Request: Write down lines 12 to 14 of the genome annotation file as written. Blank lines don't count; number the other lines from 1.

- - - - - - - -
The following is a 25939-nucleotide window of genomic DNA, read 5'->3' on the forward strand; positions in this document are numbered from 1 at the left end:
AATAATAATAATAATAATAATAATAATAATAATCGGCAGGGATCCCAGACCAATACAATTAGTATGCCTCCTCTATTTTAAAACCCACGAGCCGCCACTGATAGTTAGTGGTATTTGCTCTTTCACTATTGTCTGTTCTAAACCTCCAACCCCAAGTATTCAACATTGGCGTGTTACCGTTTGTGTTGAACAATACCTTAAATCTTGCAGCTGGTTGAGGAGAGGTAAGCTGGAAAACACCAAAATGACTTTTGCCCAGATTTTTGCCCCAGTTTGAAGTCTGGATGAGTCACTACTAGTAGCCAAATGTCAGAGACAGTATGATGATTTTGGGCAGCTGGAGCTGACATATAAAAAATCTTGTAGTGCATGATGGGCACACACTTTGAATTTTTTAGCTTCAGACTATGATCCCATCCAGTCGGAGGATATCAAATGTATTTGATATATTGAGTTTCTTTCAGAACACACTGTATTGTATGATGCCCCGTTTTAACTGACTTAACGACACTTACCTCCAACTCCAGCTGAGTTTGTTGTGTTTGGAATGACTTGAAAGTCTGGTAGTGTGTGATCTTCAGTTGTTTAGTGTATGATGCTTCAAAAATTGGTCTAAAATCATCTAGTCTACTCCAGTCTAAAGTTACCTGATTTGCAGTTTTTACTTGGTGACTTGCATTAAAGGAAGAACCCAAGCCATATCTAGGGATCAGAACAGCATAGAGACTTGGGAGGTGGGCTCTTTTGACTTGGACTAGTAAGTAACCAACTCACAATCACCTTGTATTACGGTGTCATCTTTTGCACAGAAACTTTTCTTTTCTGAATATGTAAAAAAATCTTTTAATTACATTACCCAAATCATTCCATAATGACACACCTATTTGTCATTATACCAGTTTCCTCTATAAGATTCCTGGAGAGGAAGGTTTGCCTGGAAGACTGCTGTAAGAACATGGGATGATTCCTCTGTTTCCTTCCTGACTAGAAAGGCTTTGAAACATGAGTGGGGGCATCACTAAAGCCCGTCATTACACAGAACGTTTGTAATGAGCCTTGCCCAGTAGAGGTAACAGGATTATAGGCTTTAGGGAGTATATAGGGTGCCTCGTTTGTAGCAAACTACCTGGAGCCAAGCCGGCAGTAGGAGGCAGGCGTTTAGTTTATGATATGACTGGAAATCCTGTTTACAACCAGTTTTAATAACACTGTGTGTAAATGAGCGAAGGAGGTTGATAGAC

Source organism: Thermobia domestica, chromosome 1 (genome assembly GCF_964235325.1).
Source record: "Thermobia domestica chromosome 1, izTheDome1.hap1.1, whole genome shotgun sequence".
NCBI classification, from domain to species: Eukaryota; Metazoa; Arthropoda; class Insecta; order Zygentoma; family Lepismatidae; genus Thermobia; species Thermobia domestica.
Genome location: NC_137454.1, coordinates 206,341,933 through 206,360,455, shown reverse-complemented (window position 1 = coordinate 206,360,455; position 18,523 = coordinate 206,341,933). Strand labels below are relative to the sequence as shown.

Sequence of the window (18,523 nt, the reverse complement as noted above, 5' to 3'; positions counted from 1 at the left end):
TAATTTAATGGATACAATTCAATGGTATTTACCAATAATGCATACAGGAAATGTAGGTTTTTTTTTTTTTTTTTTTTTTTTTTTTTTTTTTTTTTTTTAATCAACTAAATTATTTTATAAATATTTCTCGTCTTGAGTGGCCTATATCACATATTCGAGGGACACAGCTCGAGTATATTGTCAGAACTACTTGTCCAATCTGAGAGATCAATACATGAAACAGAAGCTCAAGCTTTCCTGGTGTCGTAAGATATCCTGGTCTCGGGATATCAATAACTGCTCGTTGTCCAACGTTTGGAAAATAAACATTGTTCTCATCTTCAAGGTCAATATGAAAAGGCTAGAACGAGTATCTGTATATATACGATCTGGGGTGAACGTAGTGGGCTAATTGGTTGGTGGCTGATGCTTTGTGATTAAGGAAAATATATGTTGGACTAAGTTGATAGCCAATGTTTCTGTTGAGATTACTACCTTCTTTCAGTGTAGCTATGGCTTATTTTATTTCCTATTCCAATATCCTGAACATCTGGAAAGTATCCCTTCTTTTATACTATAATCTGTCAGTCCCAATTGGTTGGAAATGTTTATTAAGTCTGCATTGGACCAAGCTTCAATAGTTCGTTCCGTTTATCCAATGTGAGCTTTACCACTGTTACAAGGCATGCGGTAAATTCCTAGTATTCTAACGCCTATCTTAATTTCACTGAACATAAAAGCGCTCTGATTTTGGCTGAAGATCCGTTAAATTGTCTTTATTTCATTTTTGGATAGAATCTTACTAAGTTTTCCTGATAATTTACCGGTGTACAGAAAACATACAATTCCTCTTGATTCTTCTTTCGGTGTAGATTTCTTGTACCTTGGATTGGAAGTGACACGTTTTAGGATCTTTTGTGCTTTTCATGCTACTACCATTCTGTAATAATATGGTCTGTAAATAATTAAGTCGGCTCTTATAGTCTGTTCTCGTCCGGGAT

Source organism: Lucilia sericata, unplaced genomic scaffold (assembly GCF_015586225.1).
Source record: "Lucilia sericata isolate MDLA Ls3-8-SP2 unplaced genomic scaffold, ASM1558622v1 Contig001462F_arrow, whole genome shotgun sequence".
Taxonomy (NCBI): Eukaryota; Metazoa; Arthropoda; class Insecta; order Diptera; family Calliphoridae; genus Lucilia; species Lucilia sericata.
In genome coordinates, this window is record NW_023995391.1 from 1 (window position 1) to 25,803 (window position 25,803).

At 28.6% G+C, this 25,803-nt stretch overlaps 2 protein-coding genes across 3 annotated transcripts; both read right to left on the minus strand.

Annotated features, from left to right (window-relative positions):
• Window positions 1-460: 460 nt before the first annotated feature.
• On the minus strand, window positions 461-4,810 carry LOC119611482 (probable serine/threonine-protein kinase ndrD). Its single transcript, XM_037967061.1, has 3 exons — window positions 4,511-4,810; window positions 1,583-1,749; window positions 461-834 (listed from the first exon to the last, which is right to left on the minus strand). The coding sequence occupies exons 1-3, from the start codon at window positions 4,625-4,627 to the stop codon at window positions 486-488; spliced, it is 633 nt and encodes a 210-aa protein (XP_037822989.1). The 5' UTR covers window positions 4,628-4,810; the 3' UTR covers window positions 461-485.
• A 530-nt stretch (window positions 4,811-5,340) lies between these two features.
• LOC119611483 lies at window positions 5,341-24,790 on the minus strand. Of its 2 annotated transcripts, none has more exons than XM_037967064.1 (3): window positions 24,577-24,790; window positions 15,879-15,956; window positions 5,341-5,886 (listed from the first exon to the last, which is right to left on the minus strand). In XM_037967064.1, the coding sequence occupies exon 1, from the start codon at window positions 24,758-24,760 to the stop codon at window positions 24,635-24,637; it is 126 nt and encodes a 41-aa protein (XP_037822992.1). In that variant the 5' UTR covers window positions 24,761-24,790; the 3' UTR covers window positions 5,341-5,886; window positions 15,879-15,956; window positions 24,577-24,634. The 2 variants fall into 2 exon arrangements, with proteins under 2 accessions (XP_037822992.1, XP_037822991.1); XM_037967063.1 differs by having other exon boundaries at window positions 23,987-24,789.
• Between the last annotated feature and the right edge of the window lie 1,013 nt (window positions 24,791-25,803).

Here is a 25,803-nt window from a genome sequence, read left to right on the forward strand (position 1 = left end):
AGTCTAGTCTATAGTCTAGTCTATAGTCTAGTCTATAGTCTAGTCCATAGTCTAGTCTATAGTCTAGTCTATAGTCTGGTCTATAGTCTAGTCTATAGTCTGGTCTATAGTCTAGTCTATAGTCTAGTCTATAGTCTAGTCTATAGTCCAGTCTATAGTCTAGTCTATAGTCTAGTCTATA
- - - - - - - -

In genome coordinates, this window is record NW_023995391.1 from 1 (window position 1) to 25,803 (window position 25,803).

At 28.6% G+C, this 25,803-nt stretch overlaps 2 protein-coding genes across 3 annotated transcripts; both read right to left on the minus strand.

Annotated features, from left to right (window-relative positions):